jmucchiello: Um, yes. Though base 10 was not meant to be implied... I will correct. –  RBarryYoung Jun 2 '09 at 7:53
    
sykora: Yes, this is homework, so I did not give the entire answer (and neither should anyone else). I think that most of us know how to go from the quotient to the remainder here and that it is pretty easy. Re, Log approximation: binary logs close enough for approxmation can be extracted from integers without FP (via Left Shifts). I know because I did it 35 years ago with half-adder circuits. You will note that someone else here has already figured this out as well. –  RBarryYoung Jun 2 '09 at 8:02

This doesn't answer your question directly but is an interesting case nonetheless. If the number is being modulo'd by a power of two the operation can be performed as

x % 2^n = x & (2^n - 1)

Which uses a single AND operation, which usually is a one or two cycle operation.

More information At Wikipedia

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Seems like subtracting (or adding if a is negative) by b until you hit or cross 0 would be an easy implementation albeit almost certainly not the most efficient.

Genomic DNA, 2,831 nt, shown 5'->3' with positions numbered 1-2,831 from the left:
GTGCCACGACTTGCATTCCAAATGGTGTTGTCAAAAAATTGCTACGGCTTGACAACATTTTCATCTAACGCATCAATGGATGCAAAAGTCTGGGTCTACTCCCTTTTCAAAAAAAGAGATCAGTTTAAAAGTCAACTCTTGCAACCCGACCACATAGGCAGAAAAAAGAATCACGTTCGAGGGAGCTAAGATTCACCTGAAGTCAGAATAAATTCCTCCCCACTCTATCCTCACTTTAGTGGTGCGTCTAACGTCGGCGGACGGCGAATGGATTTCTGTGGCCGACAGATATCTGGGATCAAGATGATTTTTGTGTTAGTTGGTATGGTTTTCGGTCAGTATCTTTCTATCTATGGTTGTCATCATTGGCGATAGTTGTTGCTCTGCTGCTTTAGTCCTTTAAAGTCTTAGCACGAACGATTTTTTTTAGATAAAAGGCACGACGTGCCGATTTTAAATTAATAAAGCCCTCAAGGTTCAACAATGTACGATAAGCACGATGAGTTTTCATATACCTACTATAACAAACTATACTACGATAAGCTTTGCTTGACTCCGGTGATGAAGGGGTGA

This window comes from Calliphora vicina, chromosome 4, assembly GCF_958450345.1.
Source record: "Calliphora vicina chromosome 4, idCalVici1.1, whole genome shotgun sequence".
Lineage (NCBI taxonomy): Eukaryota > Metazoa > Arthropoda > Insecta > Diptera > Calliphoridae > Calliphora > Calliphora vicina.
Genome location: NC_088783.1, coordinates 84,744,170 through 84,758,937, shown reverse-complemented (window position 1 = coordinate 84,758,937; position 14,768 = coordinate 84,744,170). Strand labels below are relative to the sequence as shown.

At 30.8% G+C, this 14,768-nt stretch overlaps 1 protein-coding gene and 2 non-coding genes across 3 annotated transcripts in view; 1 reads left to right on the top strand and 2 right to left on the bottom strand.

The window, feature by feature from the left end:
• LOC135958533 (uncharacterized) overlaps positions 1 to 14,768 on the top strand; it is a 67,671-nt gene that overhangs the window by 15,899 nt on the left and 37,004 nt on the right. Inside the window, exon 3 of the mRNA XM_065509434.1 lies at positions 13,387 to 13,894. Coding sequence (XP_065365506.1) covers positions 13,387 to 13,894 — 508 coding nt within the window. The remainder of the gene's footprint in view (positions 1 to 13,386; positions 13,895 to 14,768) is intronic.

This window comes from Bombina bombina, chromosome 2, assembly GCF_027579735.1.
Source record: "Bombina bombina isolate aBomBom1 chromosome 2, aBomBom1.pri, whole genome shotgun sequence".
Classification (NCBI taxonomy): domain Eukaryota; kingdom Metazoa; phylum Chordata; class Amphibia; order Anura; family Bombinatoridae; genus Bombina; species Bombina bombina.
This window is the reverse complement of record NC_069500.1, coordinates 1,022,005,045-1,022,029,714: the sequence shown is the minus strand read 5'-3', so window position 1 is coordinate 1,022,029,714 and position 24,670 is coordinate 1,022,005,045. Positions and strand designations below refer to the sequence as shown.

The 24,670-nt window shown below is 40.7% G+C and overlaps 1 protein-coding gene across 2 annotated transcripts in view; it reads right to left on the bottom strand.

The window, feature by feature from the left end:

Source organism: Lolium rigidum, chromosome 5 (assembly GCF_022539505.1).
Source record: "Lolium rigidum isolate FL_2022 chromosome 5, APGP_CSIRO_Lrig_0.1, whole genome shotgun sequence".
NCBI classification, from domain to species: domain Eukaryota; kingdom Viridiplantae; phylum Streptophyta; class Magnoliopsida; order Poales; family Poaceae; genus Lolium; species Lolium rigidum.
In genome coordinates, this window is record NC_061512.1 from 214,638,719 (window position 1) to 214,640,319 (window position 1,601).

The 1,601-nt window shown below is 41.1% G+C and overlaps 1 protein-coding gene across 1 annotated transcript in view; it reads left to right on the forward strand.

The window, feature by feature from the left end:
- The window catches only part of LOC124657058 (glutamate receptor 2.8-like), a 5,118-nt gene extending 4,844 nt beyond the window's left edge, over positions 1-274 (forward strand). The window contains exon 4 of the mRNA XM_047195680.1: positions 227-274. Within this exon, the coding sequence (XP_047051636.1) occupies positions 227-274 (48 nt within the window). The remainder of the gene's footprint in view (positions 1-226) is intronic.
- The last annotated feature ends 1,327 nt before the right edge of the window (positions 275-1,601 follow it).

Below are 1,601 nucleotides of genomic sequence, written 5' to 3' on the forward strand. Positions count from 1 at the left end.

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I agree. This is called Division by repeated subtraction. –  Jon W Jun 2 '09 at 6:16

Jweede, I had no idea how to solve your problem but I found a seemingly relevent post here.

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that's a nice summary of optimizations for the mod op. I'll definitely tuck this site away if I have to write a compiler for class. Thanks!! –  Jon W Jun 2 '09 at 6:10

A/B=Q, therefore A=B*Q. We know both A & B, we want Q.